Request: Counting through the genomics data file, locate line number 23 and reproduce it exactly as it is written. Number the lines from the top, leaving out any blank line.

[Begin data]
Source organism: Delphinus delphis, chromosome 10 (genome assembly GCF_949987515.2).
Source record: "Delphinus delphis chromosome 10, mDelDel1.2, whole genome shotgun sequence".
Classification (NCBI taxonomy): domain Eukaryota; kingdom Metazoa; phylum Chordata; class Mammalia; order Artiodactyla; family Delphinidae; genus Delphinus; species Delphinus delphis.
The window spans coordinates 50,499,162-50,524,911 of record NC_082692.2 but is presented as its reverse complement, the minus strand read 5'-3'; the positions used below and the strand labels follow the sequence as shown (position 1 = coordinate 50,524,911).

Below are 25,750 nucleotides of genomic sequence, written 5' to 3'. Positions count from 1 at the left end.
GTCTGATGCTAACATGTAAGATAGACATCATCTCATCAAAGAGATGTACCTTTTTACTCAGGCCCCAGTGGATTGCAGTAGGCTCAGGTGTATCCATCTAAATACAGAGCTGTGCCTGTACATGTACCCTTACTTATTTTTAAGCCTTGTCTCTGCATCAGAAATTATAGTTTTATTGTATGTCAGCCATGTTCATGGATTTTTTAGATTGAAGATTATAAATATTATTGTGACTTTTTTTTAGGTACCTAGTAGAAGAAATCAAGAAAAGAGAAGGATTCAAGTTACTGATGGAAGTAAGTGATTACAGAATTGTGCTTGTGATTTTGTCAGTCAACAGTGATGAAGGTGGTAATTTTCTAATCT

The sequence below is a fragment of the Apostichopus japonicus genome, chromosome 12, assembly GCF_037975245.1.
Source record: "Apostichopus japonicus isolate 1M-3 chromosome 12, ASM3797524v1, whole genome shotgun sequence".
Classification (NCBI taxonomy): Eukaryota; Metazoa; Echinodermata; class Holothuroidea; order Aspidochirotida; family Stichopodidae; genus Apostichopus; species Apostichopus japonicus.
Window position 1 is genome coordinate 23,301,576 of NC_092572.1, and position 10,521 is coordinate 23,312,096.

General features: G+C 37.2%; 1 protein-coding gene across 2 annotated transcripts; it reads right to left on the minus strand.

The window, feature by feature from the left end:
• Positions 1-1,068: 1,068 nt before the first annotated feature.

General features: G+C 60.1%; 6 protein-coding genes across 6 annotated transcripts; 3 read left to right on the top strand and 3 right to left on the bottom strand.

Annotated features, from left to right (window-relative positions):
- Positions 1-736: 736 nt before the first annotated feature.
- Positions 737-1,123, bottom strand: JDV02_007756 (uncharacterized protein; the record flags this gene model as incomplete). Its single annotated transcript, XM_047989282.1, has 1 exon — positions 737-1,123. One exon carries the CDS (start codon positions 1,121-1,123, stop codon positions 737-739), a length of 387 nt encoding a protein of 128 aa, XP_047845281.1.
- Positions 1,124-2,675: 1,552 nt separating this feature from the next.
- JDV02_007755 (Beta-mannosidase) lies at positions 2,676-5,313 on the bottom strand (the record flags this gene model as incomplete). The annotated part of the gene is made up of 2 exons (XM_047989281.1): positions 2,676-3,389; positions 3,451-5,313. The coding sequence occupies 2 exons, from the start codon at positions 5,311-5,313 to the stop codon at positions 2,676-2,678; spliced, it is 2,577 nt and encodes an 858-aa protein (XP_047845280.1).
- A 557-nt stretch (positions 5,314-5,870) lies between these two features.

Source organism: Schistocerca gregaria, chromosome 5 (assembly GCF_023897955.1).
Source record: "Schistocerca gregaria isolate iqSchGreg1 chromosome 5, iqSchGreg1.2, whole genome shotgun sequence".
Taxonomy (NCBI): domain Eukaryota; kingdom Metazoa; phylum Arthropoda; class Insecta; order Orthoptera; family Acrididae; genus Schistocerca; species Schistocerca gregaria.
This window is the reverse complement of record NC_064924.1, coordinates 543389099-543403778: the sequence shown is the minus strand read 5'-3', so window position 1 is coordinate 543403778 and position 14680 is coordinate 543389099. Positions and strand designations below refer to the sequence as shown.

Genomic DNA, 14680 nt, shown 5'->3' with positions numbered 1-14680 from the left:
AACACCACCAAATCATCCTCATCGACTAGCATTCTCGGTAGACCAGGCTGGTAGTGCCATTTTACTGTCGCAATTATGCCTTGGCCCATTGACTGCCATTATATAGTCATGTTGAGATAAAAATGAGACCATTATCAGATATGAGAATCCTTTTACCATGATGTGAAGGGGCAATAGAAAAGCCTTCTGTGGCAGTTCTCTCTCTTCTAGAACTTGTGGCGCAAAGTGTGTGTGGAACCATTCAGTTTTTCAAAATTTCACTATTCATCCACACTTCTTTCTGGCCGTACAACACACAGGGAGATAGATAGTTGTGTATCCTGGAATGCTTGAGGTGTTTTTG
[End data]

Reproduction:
Taxonomy (NCBI): domain Eukaryota; kingdom Metazoa; phylum Arthropoda; class Insecta; order Orthoptera; family Acrididae; genus Schistocerca; species Schistocerca gregaria.